My body has a cold…but my heart is warm.
First of all, do you think it’s called a cold because your hands and feet get so chilly? My feet were frozen last night; they felt like they might crack…and I had socks on. At bedtime, I removed the useless socks, turned off the light, got into bed next to my husband and then iced my left shin with my right foot.
Then my brain started spinning.
What if I’m hurt again? It’s the same thing as last year. I’m never going to get to run a marathon. Maybe I’m not a marathon runner. Maybe I should just stick to 5k’s. Why are my arches tight? Maybe I shouldn’t be wearing orthotics at all. Maybe it’s their fault. What did I do? I don’t feel like I’ve overdone anything. I’m only running three times a week (except for a couple weeks when I ran four times, but that shouldn’t matter). I’m running less than I did last year. Why can some people run marathons every weekend and some people can’t even get one? This is what Christopher McDougall was talking about. It’s not fair. Wah, wah, wah.
My eyes started to get blurry in our dark room, and the love of my life — my best friend — Mr. T, reached over, patted my thigh and said, “It’s going to be okay,” as if he’d heard everything going on in my head. Then he kissed me goodnight and, “Happy anniversary.” I slipped my frozen toes under his warm legs, quieted my brain and fell asleep.
Today is our 9-year anniversary.
I actually met Mr. T in college at the end of 1995 and we officially began dating in January of 1997. I wasn’t much of an athlete then. Not like I was in high school.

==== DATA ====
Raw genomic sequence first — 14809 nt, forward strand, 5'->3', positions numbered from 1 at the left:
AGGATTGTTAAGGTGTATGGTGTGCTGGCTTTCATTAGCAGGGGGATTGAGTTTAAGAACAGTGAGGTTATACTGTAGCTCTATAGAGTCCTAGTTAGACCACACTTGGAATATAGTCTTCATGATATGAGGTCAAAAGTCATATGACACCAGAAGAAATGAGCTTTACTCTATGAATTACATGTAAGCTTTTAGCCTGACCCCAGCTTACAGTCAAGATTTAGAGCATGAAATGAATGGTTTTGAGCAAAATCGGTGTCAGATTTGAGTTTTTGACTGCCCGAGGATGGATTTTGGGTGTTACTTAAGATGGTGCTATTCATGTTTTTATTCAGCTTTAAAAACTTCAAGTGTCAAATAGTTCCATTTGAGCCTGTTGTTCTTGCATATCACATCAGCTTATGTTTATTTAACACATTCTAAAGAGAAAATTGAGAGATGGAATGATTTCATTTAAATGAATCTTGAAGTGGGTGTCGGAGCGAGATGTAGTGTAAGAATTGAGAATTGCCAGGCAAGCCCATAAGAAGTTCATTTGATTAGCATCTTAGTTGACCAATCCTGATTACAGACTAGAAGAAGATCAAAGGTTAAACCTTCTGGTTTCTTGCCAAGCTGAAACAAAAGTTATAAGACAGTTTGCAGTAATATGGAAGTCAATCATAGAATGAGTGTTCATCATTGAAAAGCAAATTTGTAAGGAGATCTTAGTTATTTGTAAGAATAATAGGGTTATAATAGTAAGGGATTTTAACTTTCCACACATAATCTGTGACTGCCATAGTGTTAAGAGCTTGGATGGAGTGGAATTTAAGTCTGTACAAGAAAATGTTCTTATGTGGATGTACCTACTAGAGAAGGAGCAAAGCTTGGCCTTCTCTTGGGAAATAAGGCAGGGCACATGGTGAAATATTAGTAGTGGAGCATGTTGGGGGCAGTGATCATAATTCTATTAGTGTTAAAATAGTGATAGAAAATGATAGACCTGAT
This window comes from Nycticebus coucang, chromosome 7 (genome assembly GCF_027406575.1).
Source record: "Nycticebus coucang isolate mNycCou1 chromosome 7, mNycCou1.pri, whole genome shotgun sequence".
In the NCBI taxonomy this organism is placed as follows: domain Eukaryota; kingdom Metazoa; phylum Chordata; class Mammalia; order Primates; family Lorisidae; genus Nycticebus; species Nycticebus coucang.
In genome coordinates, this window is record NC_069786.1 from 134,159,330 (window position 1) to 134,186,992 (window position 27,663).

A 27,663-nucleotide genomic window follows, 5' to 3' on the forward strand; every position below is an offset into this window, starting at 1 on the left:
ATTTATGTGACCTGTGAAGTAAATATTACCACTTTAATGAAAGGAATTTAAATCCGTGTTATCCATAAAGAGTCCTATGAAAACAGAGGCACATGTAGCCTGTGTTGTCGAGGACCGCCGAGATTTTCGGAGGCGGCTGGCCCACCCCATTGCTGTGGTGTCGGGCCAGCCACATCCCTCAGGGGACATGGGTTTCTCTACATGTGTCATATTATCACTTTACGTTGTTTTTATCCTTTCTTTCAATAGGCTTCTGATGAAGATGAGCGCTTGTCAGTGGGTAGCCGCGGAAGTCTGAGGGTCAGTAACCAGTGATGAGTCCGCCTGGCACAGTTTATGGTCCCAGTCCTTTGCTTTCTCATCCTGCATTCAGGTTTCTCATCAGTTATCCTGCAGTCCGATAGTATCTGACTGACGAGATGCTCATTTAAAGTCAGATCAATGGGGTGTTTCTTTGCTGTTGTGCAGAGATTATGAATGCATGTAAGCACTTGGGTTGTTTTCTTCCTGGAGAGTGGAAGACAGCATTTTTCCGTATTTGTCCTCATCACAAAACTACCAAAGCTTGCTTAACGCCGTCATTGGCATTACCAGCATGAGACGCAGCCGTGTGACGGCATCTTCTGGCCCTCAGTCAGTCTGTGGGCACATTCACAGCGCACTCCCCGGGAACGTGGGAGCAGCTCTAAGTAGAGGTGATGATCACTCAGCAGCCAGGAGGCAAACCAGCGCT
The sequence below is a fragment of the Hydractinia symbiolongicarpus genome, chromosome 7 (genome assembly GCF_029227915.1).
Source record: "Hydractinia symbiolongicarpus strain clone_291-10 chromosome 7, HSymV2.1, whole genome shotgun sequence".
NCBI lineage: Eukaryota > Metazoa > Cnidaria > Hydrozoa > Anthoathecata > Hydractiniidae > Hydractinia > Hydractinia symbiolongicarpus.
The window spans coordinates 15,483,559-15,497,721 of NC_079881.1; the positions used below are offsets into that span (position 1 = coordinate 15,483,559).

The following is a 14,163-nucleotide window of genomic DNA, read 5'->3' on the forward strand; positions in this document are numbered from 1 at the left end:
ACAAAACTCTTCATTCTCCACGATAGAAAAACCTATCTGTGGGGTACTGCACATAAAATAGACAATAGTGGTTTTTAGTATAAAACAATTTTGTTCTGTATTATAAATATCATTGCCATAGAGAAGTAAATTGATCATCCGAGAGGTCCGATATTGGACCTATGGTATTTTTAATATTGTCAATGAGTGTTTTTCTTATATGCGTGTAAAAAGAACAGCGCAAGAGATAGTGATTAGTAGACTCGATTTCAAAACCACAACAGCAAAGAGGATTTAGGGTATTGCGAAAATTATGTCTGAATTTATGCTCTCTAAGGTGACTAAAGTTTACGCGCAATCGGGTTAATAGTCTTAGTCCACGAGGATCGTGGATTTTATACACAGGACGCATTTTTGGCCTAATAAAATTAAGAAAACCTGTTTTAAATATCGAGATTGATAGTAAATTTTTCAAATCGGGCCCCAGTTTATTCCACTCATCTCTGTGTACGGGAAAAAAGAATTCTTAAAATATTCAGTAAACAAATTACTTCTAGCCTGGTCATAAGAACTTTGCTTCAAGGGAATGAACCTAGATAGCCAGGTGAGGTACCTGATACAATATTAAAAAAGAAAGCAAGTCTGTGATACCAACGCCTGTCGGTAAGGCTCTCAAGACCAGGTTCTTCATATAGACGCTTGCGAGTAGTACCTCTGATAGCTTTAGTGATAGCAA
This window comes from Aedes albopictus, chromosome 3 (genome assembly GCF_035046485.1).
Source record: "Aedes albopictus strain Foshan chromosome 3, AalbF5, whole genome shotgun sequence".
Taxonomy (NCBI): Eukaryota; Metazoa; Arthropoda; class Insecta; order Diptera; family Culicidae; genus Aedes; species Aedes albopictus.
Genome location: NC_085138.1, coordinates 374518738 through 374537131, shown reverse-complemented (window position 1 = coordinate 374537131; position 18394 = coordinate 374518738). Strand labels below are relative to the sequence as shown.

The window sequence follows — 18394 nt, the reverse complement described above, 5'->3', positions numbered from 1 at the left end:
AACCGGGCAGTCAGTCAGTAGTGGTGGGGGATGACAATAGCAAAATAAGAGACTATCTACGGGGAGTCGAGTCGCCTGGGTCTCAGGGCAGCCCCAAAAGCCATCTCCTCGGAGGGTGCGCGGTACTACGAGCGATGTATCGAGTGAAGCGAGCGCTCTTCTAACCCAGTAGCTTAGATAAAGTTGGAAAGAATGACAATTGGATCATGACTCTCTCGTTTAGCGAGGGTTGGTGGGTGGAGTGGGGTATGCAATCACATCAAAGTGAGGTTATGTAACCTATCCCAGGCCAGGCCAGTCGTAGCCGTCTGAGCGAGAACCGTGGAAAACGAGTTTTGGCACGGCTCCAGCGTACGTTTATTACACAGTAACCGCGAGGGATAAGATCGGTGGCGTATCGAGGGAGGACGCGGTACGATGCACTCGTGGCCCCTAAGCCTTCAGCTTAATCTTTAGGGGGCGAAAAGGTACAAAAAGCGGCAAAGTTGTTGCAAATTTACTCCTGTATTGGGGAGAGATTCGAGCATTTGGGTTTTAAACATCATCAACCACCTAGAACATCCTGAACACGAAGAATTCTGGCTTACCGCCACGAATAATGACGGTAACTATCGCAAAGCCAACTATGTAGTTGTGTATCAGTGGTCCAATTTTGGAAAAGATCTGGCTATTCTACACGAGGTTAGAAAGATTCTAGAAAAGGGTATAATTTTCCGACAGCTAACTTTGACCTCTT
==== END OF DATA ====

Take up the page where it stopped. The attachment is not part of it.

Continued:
In high school, I had swim practice and soccer and track and cross country. There was a time I had basketball and softball, too. And I would run in my neighborhood. I would run mid-day during the hot Central California summer months. I would tackle monster hills…for fun. In PE class, I would actually run laps around the track while most of the other girls would walk it.
But in college, I really only occasionally ran. I went for a jog if I ate too many Pizza Pipeline Tricky Stix (cinnamon and butter breadsticks that came with frosting to dip them in — heaven) the night before, and once I ran five miles around the track when I was homesick. I played soccer (for school credit!) and occasionally took an aerobics or abs class with my sorority sisters. But I didn’t eat, breathe, sleep, write running or any of those things.
Then we graduated and I worked long hours in a newsroom. He commuted to Seattle. We were busy, busy, busy. Working, working, working. This is how it went for years.
We got married in 2002. We’d spent the year before the wedding getting in shape, but forgot about that after the honeymoon. Then T Junior came along in 2008 and everything changed. I worked less and had to learn how to be a mother. And, even though, that’s what I wanted, it still felt like something was missing. Like I’d been missing something for a long time.
Two years ago, the herniated disc (and the threat of having surgery) was my wake-up call, and when I began running to get back into shape so my chronic back pain would go away (and hopefully lose some weight, too), I found out what that missing thing was.
And Mr. T’s wife changed. And she started to talk about running all the time. And writing about it. And she became cranky if she missed a run. And she was gone on Sunday mornings all the time. And she filled her dresser with running clothes. And she spent way too much money on races. And she got injured and cried about it a lot. And he discovered registering her for a marathon is actually a good gift.
|From L-R: Baby (T Junior), Mommy (me) and
Daddy (Mr. T) at Santa Runs Tacoma in 2010.
My running addiction has definitely been something we’ve had to work on in our relationship over the past couple of years. He supports me, but he also has to keep me in check. If you’ve read this blog for any amount of time, you probably know I can get carried away. Just a little bit.
He also knows what running this marathon means to me. And, as I realized last night, I don’t even need to say it. He just knows.